Adele’s success is certainly refreshing, and she continues to rack up accolades and records — in fact, she has a handful of new entries in the latest Guinness Book of World Records).
And some people, apparently, are even making up arbitrary turns of events in order to keep her awards flowing.
This morning, Billboard reported that Adele’s “Someone Like You,” which is currently the number one song on the Hot 100, is the first ballad to sit atop that list in over three years. They cite Rihanna’s “Take a Bow” as the last ballad to inhabit the top position.
The article is a pretty interesting read, because it gets into the psychology of radio programmers and how they approach playing songs based on tempo, as well as the way that trends dictate what the top song in the country is (thanks to the likes of Ke$ha, Britney Spears, and Katy Perry, uptempo pop tends to rule radio). There are more machinations in choosing radio playlists than you probably thought.
While that conversation is well and good, it’s built on a fundamental untruth: “Someone Like You” is not the first ballad to top the Billboard Hot 100 since “Take a Bow.” Since “Take a Bow” abdicated the position to Lil Wayne’s “Lollipop” back in 2008, at least three songs that could be described as ballads have taken the number one position.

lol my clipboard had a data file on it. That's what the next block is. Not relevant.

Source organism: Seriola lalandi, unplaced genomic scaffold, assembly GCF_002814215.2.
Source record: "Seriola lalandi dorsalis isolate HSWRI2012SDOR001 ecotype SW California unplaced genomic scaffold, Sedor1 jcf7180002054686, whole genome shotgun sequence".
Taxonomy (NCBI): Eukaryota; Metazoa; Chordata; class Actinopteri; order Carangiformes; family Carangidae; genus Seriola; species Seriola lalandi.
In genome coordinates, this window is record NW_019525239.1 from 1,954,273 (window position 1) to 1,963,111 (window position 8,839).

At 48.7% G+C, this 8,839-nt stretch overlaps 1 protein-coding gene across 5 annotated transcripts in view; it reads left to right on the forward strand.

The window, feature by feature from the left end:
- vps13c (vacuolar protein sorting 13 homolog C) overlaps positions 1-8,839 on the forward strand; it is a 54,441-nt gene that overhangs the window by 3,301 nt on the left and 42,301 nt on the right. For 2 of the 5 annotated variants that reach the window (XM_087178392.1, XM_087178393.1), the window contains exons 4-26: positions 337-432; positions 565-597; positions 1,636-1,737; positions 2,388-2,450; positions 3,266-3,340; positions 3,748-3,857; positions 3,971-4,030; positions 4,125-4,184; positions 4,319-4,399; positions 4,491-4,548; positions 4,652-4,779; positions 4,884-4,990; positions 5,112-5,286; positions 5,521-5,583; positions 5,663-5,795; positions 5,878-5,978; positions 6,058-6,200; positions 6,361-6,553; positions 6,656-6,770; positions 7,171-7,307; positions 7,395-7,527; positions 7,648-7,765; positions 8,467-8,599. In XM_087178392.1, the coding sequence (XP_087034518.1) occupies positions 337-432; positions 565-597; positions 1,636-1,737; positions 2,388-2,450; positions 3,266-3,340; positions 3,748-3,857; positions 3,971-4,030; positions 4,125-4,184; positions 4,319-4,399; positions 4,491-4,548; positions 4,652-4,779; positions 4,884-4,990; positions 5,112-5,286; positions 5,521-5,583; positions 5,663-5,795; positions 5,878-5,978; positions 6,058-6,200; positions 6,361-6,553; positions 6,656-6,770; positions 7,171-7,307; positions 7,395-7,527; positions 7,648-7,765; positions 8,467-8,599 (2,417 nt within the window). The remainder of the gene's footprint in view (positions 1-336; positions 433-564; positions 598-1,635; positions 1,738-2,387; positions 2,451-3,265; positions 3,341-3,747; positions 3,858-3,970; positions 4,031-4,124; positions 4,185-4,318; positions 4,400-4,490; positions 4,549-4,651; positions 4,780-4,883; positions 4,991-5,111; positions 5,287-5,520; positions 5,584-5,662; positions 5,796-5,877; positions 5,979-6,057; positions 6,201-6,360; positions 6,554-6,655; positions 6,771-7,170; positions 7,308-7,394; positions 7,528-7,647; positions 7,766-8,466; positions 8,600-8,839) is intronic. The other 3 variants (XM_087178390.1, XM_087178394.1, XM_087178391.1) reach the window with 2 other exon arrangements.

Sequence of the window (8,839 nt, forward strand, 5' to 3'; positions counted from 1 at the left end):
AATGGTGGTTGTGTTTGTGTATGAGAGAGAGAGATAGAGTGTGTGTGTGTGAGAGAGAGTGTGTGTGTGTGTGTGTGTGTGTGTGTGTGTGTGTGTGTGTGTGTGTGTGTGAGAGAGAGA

The most obvious one is “Love the Way You Lie,” Eminem and Rihanna’s juggernaut from the summer of 2010. Though it prominently features angry rapping and a video about domestic violence, it certainly is as slow-burning as “Someone Like You.” Let’s put it another way: You certainly can’t dance to it.
There are other chart-toppers from the hip-hop world that could probably slide into the “ballad” category, including T.I.’s “Whatever You Like” and Jay-Z’s “Empire State of Mind.” Are these not ballads? Is it possible to craft a hip-hop ballad? And what is a ballad, anyway? Is there a certain set of criteria it must satisfy, or is it like the Supreme Court’s take on pornography and you simply know it when you see it?
Let us know your thoughts on balladry in the comments below. (And seriously, “Love the Way You Lie” is totally a ballad.)